Myanmar knows the way to a foodie’s heart: not only does local Burmese cuisine offer great regional diversity, but it also harmonizes numerous flavors and textures at each meal.
Burmese cuisine borrows from Chinese, Indian, and Thai flavors, as well as domestic regional influences that pride themselves on distinct flavors and ingredients. ‘Bhamar’ cuisine is the most common fare found throughout the country—the curries are delicious but watch out if you plan to eat light, as Bhamar curries tend to be quite oily. If you want a want an eating holiday of Myanmar, seek out Rakhine, Shan, or Kachin cuisine (which we think are woefully underrated in Asia) for surprising and satisfying flavors. Shat jam, a Kachin rice dish steamed with chicken, veggies, and regional herbs, is a guaranteed favorite, even for picky eaters, and has to be tried, at least once.
Without a doubt, Lahpet thoke (tealeaf salad) is the most iconic Burmese dish. Hailing from Shan State, this medley of fermented tealeaf, tomatoes, and crunchy nuts or beans makes a delicious side. For another phenomenal Shan dish, try Shan noodles. They come in different noodle and soup options but always feature a hearty tomato-and-meat sauce.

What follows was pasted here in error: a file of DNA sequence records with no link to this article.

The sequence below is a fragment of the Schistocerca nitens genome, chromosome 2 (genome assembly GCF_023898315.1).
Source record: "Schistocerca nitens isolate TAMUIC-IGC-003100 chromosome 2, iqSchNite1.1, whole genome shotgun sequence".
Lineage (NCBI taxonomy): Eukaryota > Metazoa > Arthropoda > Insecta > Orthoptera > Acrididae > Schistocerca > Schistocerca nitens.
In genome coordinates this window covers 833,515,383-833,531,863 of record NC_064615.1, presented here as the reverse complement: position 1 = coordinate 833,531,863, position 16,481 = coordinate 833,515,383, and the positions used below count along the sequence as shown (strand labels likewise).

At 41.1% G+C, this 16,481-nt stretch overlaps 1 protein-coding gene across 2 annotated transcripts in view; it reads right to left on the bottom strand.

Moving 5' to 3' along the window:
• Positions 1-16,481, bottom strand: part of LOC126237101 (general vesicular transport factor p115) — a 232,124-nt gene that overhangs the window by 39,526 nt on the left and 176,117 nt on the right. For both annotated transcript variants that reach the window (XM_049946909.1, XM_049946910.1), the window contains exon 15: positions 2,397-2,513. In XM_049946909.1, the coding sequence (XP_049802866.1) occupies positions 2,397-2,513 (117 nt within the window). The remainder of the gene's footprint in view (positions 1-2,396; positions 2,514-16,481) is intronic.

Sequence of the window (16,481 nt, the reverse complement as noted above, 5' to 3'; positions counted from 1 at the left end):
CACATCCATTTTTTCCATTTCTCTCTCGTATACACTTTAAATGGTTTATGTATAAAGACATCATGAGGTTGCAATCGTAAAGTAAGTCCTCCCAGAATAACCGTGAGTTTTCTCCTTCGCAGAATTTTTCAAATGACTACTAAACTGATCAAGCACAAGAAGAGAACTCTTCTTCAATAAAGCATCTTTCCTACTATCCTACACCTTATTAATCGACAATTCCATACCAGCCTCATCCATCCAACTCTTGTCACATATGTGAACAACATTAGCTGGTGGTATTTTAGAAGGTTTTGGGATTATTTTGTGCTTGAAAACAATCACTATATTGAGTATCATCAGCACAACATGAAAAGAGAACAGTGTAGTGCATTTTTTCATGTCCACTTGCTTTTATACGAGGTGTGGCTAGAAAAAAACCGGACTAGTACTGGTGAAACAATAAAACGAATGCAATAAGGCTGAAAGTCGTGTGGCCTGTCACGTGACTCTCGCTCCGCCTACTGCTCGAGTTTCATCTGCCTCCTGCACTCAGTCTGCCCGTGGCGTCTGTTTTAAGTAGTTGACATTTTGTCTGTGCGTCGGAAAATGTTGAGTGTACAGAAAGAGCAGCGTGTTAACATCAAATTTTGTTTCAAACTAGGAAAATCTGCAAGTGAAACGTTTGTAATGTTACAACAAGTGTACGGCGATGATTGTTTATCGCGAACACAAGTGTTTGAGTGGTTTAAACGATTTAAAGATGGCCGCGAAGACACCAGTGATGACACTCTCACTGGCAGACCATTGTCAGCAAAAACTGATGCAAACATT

Salads come in a dizzying array of ingredients and styles in Burma. Depending on the region, anything from potatoes and tofu to cauliflower and pennywort can feature as the main ingredient. The tomato salads of Inle Lake, grown on floating gardens, are exquisite.
The southern and western coastal areas such as Rakhine State tend to eat a lot of seafood, while pork or chicken feature prominently in the cuisine of central and northern land-locked areas, such as Mandalay. But no matter where you are, stop by a local teashop, which are a Myanmar institution in any town. In this rustic and family-run setting, sample the mohinga (noodles in fish broth), or a samosa with milky tea. But for those who tend to be less adventurous, the pungent odors of mohinga—Myanmar’s favorite breakfast food—may not be palatable first thing in the morning!
Burmese desserts also span a spectrum of regional influences—while mangos and sticky rice in Mon State echo Thai flavors, Indian-inspired fritters and coconut-based sweets can be found throughout the country.